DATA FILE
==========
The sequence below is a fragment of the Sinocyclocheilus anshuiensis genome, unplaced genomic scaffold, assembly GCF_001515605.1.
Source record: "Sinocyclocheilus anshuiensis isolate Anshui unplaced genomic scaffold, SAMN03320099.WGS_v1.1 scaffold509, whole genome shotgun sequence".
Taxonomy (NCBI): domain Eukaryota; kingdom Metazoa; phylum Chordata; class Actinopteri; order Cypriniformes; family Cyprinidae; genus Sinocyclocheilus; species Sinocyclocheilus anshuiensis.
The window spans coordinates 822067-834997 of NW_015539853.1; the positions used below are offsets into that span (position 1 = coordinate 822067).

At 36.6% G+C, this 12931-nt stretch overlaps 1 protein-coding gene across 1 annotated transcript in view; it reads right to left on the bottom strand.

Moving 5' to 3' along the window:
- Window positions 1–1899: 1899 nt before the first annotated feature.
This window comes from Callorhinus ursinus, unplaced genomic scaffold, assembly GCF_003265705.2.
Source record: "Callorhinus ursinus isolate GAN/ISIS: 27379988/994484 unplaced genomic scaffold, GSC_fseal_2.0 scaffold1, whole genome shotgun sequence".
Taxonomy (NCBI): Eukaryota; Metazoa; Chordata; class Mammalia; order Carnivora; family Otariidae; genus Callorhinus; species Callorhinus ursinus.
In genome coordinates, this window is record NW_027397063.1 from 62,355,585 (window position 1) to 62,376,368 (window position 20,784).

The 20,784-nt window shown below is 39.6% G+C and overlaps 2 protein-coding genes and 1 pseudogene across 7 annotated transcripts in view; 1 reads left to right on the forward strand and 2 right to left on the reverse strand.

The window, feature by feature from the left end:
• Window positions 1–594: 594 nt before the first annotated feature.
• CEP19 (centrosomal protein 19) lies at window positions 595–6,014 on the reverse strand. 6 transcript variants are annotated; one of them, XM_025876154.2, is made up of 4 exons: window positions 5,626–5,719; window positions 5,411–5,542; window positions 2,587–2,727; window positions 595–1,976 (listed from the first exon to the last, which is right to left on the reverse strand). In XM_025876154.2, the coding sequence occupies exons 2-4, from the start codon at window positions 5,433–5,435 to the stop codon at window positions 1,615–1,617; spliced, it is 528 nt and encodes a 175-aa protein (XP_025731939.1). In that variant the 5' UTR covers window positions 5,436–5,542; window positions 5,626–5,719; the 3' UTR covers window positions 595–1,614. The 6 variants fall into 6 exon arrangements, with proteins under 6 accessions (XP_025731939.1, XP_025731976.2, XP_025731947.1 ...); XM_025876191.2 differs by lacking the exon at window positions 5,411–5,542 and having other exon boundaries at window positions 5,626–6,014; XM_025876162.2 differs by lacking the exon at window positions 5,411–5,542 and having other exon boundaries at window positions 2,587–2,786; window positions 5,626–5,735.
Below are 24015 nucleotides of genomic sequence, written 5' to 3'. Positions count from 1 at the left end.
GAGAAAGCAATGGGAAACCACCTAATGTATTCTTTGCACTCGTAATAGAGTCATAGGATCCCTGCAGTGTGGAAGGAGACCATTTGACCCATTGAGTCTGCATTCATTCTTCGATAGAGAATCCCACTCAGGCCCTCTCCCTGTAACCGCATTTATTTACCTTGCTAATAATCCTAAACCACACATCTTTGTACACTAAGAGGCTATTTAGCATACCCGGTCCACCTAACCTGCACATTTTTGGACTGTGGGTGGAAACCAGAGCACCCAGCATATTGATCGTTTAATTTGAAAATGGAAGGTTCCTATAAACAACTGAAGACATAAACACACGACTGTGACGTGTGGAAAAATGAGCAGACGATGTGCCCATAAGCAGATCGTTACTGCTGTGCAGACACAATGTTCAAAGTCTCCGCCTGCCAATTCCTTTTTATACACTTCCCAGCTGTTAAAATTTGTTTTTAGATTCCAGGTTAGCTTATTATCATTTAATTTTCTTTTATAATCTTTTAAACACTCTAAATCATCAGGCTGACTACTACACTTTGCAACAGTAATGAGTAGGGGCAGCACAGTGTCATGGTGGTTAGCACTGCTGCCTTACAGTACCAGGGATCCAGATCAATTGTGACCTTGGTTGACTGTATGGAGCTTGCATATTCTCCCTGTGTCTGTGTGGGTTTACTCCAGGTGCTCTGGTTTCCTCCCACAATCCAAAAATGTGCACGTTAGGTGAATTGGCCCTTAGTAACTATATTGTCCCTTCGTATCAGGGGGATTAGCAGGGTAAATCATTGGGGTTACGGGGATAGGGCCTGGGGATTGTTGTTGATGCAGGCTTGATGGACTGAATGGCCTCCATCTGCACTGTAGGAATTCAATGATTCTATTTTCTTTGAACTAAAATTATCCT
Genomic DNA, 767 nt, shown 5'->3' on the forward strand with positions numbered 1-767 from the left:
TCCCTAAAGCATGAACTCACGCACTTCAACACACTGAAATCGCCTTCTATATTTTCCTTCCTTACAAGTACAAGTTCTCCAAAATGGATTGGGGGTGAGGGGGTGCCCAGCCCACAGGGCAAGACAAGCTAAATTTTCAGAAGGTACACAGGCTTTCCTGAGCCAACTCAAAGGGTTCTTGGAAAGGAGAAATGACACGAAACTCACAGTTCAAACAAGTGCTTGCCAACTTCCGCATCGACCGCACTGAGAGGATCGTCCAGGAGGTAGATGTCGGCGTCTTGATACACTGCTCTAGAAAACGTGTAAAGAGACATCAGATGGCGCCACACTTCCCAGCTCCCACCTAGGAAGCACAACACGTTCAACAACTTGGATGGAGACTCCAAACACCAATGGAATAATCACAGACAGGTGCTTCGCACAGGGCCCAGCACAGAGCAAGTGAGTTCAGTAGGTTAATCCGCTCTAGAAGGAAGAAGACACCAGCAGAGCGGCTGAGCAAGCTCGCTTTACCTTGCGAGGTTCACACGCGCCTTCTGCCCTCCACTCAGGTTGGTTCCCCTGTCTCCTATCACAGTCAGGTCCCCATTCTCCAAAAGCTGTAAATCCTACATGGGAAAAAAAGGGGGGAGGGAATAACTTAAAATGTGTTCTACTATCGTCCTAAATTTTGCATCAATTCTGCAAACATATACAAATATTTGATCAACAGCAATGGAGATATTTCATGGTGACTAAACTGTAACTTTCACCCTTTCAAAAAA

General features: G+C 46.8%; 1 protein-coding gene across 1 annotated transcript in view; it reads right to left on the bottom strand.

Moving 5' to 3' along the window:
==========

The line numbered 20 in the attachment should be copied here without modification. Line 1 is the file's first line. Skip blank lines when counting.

General features: G+C 46.8%; 1 protein-coding gene across 1 annotated transcript in view; it reads right to left on the bottom strand.